Questioning perfectionism is one of the themes of "3," an evening of three short plays about contemporary Mormon women by Eric Samuelsen presented by Plan-B Theatre Company.
That the characters are all strong, complicated religious women makes the plays seem sprung from contemporary news stories questioning gender equality in a patriarchal culture. But Samuelsen says he hopes his plays are posing questions more universal than if women will be allowed access to the LDS Church’s General Conference priesthood session next month or when wearing pants to church will no longer seem controversial.
The drama of contemporary Mormon womenPlan-B Theatre presents the final installment in a season of plays by Eric Samuelsen, with three short plays about contemporary Mormon women considering and reconsidering their friendships and relationships.
When » March 27-April 6: 8 p.m. Thursday-Friday; 4 and 8 p.m. Saturday; 2 p.m. Sunday
Where » Rose Wagner Performing Arts Center’s Studio Theater, 138 W. 300 South, Salt Lake City
Tickets » $20 ($10 students); 801-355-2787; planbtheatre.org
Running time » 90 minutes, no intermission
"One stereotype of Mormon women, because of the priesthood thing, is that they are oppressed or silent," says Samuelsen, who describes The Church of Jesus Christ of Latter-day Saints as his spiritual home. "That is not my experience, not even a little bit. I look at my wife and her sisters, all LDS women, and they are strong, smart and tough."
The plays of "3," the last installment of the theater company’s season devoted to the Utah playwright’s works, feature three actors playing multiple roles across the stories. The plays raise questions about the complications of good intentions within friendships and the objectification of women.
Speaking of the objectification of women, Samuelsen describes stories of leaders promising hard-working missionaries that the Lord will reward them with a really good-looking woman when they return home, or men in priesthood meetings talking about the hottest-looking women in the ward. "It’s basic girl watching, really, which is what guys do, but it gets a particular religious twist," says Samuelsen.
In "Bar and Kell," two forceful LDS women stage a series of interventions for a less-active single mother in the ward, eventually coming to question their own motives; in "Community Standard," a juror in an indecency trial becomes aware of how she is objectified by her husband; and in "Duets," a woman is shunned by church friends when they learn the secret of her perfect-looking marriage to a husband who happens to be gay.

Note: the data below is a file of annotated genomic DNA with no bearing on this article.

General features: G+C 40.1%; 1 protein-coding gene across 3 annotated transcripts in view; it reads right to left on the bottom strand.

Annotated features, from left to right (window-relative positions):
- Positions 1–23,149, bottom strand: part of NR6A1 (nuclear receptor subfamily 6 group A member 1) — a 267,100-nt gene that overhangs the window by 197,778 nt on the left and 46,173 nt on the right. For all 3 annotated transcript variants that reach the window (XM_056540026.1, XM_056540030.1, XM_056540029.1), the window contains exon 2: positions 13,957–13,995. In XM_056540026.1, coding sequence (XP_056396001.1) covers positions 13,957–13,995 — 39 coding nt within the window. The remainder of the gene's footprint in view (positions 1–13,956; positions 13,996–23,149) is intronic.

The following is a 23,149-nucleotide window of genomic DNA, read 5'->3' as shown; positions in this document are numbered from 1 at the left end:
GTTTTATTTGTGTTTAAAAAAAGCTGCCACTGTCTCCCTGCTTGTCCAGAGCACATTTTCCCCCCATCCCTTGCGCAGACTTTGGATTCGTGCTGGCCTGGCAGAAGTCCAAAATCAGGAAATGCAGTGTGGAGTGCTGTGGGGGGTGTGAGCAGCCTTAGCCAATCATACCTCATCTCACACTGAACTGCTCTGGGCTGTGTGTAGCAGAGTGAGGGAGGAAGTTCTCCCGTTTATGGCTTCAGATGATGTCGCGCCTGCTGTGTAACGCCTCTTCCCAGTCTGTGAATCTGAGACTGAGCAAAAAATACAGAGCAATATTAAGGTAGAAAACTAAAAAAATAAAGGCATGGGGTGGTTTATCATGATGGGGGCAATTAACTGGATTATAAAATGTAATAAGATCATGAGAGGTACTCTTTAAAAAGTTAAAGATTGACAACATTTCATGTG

Samuelsen’s plays take a very honest look at one particular community, but the stories have more universal themes, by focusing on characters struggling with their place in life and relationships, says actor Christy Summerhays.
"There’s a lot of humor within these plays, but they are also kind of heartbreaking," says actor Stephanie Howell. "I want to help all of these women. Sometimes I want to give them a hug. Sometimes I want to talk some sense into them."
Contemporary LDS women aren’t often portrayed on Utah stages, beyond the tradition of mining satirical humor from local culture — including James Arrington’s long-running "The Farley Family Reunion" through the annual extravaganza of Salt Lake Acting Company’s "Saturday’s Voyeur" to Charles Lynn Frost’s character of Sister Dottie Dixon, all featuring male characters in drag.
"I don’t know that we spend a lot of time talking about Mormon women and their culture and their struggle" in the theater, says actor Teresa Sanderson. "I love these women, and I love being able to talk about women’s issues."
For director Cheryl Ann Cluff, rehearsals with the all-women cast and crew have prompted discussions of hyperperfectionism, referring back to a groundbreaking 1979 KSL TV documentary by producer Louise Degn that highlighted depression among Mormon women. "Where does that come from anyway?" Cluff asks. "Leaders aren’t actually saying you’ve got to be perfect. Does the doctrine come out and say that? We’ve talked a lot about where we think it comes from in the culture, trying to figure out how it became that way."
Adds Sanderson: "I think it’s easy to blame men, or others, but the fact of the matter is we’re really hard on ourselves."
Beyond religious culture, of course, bombs of judgment are often flung across the barricades of the mommy wars in American culture, as both stay-at-home and working moms worry about their choices.
"I’ve read blog after blog after blog after blog and article after article after article where women feel this way," says Cluff, a mother of two. "I’m not trying to be perfect. I’m just trying not to yell this week. That’s what I’m working on."
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